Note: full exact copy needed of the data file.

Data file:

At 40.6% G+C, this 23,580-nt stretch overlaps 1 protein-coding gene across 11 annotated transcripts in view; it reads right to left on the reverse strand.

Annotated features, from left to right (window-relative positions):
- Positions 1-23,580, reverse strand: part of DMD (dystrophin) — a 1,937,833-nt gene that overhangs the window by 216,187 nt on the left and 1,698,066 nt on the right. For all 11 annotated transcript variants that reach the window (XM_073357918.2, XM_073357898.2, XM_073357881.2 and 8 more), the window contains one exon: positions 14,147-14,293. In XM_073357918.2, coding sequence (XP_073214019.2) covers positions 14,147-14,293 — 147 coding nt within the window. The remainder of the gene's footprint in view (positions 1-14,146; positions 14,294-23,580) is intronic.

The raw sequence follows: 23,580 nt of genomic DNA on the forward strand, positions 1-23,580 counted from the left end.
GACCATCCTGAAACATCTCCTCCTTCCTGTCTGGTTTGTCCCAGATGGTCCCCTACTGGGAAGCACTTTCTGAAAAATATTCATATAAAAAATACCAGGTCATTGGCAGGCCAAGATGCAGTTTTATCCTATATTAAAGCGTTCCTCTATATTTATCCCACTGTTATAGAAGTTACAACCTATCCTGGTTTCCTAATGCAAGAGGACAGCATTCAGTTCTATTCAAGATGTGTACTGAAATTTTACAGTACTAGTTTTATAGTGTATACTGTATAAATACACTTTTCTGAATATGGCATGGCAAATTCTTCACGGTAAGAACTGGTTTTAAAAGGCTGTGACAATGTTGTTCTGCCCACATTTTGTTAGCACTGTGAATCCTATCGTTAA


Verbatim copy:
At 40.6% G+C, this 23,580-nt stretch overlaps 1 protein-coding gene across 11 annotated transcripts in view; it reads right to left on the reverse strand.

Annotated features, from left to right (window-relative positions):
- Positions 1-23,580, reverse strand: part of DMD (dystrophin) — a 1,937,833-nt gene that overhangs the window by 216,187 nt on the left and 1,698,066 nt on the right. For all 11 annotated transcript variants that reach the window (XM_073357918.2, XM_073357898.2, XM_073357881.2 and 8 more), the window contains one exon: positions 14,147-14,293. In XM_073357918.2, coding sequence (XP_073214019.2) covers positions 14,147-14,293 — 147 coding nt within the window. The remainder of the gene's footprint in view (positions 1-14,146; positions 14,294-23,580) is intronic.

The raw sequence follows: 23,580 nt of genomic DNA on the forward strand, positions 1-23,580 counted from the left end.
GACCATCCTGAAACATCTCCTCCTTCCTGTCTGGTTTGTCCCAGATGGTCCCCTACTGGGAAGCACTTTCTGAAAAATATTCATATAAAAAATACCAGGTCATTGGCAGGCCAAGATGCAGTTTTATCCTATATTAAAGCGTTCCTCTATATTTATCCCACTGTTATAGAAGTTACAACCTATCCTGGTTTCCTAATGCAAGAGGACAGCATTCAGTTCTATTCAAGATGTGTACTGAAATTTTACAGTACTAGTTTTATAGTGTATACTGTATAAATACACTTTTCTGAATATGGCATGGCAAATTCTTCACGGTAAGAACTGGTTTTAAAAGGCTGTGACAATGTTGTTCTGCCCACATTTTGTTAGCACTGTGAATCCTATCGTTAA